1. OSH policies (conventions, recommendations, codes of practice) throughout the world should be kept up to date with leading international levels of best practices, defined within the framework of international cooperation globally or regionally such as the ILO.

  2. OSH strategies to implement the policies should take into account the particularities of the construction industry, with the active participation and consultation of the public authorities and the social partners.

  3. Social security agencies and preventive bodies play a key role in defining and promoting safety and health in the construction industry, including a general culture that values safety and health prevention, amongst others by integrating safety and health into information materials and education and training programs.

  4. While employers have the main responsibilities for ensuring health and safety at the worksite, other construction parties, such as clients/owners, designers, coordinators and workers, must also face their responsibilities in order to achieve real progress. Government/public clients should check that the levels of OSH performance requested in tenders for public financed projects are actually respected in practice in order to prevent occupational accidents and diseases.

  5. OSH programs at company level should be performance-based, and include the participation of workers and their representatives in continuous risk assessment/audit activities and where appropriate, in the organization of work-site OSH committees. Such programs should address all risks to workers, including those that cause traumatic injuries, musculoskeletal disorders and chronic illnesses. Particular attention should be paid to banning the use of asbestos in construction, and to initiate safe removal of existing asbestos in buildings.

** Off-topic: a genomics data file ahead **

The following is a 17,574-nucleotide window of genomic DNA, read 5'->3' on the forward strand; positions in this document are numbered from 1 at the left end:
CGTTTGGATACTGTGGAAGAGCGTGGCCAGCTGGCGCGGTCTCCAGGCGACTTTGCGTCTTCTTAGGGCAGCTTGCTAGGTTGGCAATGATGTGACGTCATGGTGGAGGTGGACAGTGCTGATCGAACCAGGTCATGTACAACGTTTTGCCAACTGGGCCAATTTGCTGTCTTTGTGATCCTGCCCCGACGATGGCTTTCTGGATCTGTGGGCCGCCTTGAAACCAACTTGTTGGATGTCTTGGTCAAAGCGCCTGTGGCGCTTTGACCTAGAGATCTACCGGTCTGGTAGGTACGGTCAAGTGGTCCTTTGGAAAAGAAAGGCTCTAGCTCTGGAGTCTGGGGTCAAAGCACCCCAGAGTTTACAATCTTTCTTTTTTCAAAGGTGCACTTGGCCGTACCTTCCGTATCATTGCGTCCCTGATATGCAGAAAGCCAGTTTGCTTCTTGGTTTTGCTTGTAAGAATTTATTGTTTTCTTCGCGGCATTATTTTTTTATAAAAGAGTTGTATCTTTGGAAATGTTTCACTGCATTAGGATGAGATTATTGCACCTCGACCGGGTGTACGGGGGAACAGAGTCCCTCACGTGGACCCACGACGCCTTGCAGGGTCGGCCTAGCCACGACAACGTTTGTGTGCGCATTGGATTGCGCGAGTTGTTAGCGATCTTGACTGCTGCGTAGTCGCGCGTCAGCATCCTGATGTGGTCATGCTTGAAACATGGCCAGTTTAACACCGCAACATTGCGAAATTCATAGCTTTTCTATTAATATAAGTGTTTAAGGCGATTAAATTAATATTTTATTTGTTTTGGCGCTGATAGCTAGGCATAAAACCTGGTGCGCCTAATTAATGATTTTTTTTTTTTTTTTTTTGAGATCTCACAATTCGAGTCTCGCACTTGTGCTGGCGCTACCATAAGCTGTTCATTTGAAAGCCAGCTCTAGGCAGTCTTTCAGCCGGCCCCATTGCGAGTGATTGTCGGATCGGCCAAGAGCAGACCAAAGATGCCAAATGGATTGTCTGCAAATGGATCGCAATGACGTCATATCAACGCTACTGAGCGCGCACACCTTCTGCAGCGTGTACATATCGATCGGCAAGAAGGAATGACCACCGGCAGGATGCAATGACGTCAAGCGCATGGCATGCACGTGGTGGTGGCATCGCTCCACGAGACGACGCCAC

6. Performance-based OSH programs require (a) the adoption of adequate instruments aimed at measuring the efforts made and the progress achieved by all participants in the work process at all levels, based on proactive monitoring and not only reactive monitoring, (b) full and transparent reporting of findings, and (c) updating of OSH policies, strategies and programs based on these findings. Programs may be initiated by the global or regional bodies such as the ILO.

  7. Strengthening the labor inspectorates with the appropriate resources (including labor inspectors specific for the construction sector) to ensure the respect of OSH laws and regulations related to the construction projects, by means of checks based on enforcement instruments (including dissuasive and proportionate penalties); a common practice on the application of these enforcement instruments should be developed with the participation of the labor inspectorates at regional, national and international levels.

  8. Public clients must check the respect of OSH regulation in order to prevent accidents and to get the best out of public money. he ISSA Construction Section will report on the progress of implementing this Declaration during the XXXth symposium, in 2012.
Joëlle Milquet
Joëlle Milquet
Vice-Prime Minister
Minister for Employment and Equality, in charge of Migration and Asylum policy
Dr Sameera Maziad Al-Tuwaijri
Dr Sameera Maziad Al-Tuwaijri
Director International Program on Safety and Health at Work and the Environment (ILO)
Dirk Cordeel
Dirk Cordeel
President of FIEC
Justin Daerden
Justin Daerden
President of NAVB-CNAC
Domenico Pesenti
Domenico Pesenti
President of EFBWW
Gérard Ropert
Gérard Ropert
President of the ISSA Construction Section
Erich (Pete) Stafford
Erich (Pete) Stafford
Executive Director, CPWR - The center for Construction Research and Training

Klaus Wiesehügel
President of BWI